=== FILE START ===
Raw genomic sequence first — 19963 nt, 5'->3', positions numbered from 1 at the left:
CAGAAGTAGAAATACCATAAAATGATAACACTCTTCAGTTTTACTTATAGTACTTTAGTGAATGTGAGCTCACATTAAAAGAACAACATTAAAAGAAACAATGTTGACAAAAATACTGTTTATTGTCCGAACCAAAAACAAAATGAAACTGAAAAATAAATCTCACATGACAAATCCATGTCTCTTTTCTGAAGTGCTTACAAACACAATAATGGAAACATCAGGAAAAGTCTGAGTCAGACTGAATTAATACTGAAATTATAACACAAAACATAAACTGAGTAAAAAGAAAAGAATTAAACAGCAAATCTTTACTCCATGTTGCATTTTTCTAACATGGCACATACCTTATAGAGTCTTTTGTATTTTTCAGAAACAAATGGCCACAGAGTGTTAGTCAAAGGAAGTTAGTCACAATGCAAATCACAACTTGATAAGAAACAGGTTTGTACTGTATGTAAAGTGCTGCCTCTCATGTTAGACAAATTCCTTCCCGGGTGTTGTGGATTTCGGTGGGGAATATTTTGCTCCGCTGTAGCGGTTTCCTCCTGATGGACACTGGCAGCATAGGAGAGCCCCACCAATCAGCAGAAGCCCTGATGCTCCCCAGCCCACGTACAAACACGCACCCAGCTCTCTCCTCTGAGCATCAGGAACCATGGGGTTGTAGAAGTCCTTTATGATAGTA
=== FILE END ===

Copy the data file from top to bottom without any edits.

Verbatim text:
Raw genomic sequence first — 19963 nt, 5'->3', positions numbered from 1 at the left:
CAGAAGTAGAAATACCATAAAATGATAACACTCTTCAGTTTTACTTATAGTACTTTAGTGAATGTGAGCTCACATTAAAAGAACAACATTAAAAGAAACAATGTTGACAAAAATACTGTTTATTGTCCGAACCAAAAACAAAATGAAACTGAAAAATAAATCTCACATGACAAATCCATGTCTCTTTTCTGAAGTGCTTACAAACACAATAATGGAAACATCAGGAAAAGTCTGAGTCAGACTGAATTAATACTGAAATTATAACACAAAACATAAACTGAGTAAAAAGAAAAGAATTAAACAGCAAATCTTTACTCCATGTTGCATTTTTCTAACATGGCACATACCTTATAGAGTCTTTTGTATTTTTCAGAAACAAATGGCCACAGAGTGTTAGTCAAAGGAAGTTAGTCACAATGCAAATCACAACTTGATAAGAAACAGGTTTGTACTGTATGTAAAGTGCTGCCTCTCATGTTAGACAAATTCCTTCCCGGGTGTTGTGGATTTCGGTGGGGAATATTTTGCTCCGCTGTAGCGGTTTCCTCCTGATGGACACTGGCAGCATAGGAGAGCCCCACCAATCAGCAGAAGCCCTGATGCTCCCCAGCCCACGTACAAACACGCACCCAGCTCTCTCCTCTGAGCATCAGGAACCATGGGGTTGTAGAAGTCCTTTATGATAGTA